-15   -10   -5     0      5        10    15      20   25   30   35
                                                             Public health response time (days)

                                                         Spearman’s r = 0.37    p = 0.0080

Markel, JAMA 2007
                                1918 Outcomes by City
                               City                                        First Cases                                    Death Rate
             Boston                                        8/27/18                                                               5.7
             Philadelphia                                  By 9/11/18                                                            7.4
             New Haven                                     Week of 9/11/18                                                       5.1
             Chicago                                       9/11/18                                                               3.5
             New York                                      Before 9/15/18                                                        4.1
             Pittsburgh                                    Mid-9/18                                                              6.3
             Baltimore                                     9/17/18                                                               6.4
             San Francisco                                 9/24/18                                                               4.7
             Los Angeles                                   “Last days 9/18”                                                      3.3
             Milwaukee                                     9/26/18                                                               1.8
             Minneapolis                                   9/27/18                                                               1.8
             St. Louis                                     Before 10/3/18                                                        2.2
             Toledo                                        “First week 10/18”                                                    2.0

Death rate from influenza and pneumonia / 1000 population: "Causes of Geographical Variation in the Influenza Epidemic of 1918 in the Cities of the United
States,"             Bulletin of the National Research Council, July, 1923, p.29.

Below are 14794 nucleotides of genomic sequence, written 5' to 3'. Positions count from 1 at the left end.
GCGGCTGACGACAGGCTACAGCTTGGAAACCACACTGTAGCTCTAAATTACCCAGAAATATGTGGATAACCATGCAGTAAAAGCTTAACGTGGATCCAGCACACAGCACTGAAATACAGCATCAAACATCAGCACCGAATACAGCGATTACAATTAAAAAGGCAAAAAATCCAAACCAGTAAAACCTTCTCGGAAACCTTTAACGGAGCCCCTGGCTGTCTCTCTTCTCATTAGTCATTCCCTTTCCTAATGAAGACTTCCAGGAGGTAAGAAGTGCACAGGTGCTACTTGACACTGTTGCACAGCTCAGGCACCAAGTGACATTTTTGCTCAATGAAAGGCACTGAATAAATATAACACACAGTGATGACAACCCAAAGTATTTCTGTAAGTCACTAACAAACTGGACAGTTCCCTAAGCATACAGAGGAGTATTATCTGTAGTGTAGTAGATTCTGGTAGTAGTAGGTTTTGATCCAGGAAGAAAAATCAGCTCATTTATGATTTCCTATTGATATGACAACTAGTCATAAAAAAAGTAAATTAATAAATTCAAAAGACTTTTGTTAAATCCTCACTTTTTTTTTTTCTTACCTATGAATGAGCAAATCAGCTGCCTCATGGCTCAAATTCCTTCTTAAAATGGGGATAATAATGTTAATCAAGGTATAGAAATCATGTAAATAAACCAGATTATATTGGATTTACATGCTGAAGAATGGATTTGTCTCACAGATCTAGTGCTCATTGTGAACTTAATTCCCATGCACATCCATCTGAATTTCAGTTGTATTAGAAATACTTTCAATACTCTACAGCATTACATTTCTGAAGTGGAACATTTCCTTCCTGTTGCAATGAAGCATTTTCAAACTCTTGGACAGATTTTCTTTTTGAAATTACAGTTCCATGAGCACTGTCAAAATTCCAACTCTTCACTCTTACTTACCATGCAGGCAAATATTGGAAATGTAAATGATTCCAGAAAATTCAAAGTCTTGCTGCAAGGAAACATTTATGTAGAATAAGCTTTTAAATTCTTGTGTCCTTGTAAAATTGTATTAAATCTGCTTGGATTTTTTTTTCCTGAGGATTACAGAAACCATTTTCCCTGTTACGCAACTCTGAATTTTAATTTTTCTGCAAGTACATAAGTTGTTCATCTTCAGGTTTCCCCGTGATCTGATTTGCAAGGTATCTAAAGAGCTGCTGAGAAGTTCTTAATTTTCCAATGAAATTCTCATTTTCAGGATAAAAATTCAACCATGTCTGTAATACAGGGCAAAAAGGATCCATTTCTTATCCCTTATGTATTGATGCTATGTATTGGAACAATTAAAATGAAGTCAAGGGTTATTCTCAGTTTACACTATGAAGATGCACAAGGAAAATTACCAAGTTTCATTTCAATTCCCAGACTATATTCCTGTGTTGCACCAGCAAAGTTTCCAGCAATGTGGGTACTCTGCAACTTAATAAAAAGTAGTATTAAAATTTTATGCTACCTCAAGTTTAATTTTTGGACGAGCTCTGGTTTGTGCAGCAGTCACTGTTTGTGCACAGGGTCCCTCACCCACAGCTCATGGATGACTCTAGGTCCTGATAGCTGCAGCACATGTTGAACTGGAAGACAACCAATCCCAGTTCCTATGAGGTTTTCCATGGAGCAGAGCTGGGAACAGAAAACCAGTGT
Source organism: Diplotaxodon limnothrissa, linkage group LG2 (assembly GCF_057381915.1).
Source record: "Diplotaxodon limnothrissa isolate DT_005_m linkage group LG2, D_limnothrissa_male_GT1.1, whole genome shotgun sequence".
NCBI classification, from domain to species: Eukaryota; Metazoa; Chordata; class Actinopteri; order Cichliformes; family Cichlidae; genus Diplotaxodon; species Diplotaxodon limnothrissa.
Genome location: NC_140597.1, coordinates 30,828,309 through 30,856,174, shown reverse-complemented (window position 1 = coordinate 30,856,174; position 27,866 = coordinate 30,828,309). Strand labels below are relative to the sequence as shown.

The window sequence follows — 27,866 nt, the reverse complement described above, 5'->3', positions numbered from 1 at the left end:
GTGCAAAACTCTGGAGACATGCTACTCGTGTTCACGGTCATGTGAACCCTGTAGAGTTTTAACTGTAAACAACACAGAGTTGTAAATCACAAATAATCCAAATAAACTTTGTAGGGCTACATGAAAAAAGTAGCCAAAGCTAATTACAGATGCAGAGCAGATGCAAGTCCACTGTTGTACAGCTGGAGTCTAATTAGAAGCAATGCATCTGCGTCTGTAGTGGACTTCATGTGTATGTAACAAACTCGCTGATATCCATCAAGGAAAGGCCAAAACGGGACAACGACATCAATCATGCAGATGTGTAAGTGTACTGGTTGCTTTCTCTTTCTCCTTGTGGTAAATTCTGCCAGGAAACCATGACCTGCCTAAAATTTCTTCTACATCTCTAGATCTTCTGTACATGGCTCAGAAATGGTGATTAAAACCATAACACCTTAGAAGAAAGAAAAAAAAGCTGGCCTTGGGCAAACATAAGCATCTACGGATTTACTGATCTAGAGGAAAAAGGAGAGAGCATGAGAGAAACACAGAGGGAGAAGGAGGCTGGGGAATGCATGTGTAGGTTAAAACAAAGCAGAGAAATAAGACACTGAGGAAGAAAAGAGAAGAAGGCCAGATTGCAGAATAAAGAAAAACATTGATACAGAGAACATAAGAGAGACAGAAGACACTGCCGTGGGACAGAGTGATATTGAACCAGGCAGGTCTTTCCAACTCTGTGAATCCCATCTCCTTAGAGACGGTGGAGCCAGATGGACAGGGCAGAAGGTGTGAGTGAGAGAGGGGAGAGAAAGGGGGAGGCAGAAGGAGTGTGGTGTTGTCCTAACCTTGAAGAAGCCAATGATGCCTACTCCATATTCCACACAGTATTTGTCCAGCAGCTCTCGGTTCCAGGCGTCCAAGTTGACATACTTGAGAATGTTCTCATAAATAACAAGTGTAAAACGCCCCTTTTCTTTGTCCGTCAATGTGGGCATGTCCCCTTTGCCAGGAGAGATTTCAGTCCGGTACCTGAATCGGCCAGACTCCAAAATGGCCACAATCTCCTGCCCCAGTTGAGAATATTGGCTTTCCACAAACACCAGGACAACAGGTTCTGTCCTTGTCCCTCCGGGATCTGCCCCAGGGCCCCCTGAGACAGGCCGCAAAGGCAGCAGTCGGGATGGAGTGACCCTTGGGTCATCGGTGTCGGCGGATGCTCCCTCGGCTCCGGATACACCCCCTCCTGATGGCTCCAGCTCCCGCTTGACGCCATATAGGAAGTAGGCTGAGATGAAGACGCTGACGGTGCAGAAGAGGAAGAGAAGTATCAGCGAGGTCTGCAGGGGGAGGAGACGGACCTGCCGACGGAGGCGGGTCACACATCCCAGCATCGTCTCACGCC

Excess P&I Mortality in Philadelphia
       and St. Louis, 1918
 Figure 1


                                     300
                                                                Philadelphia
   Death Rate / 100,000 Population




                                                                St. Louis
                                     250


                                     200


                                     150

                                     100


                                      50


                                       0


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                                       5-




                                       9-
                                     14




                                           Date




Source: Hatchett, Mecher, & Lipsitch. Public health interventions and epidemic
intensity during the 1918 influenza pandemic. PNAS Early Edition. April 6, 2007
Excess P&I Mortality in Philadelphia
       and St. Louis, 1918
 Figure 1


                                      300
                                                                        Philadelphia
    Death Rate / 100,000 Population




                                                                        St. Louis
                                      250
                                            Timing
                                      200   of NPIs
                                      150

                                      100

                                                *
                                       50


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                                         -D
                                         -S
                                         -S



                                         -S
                                        5-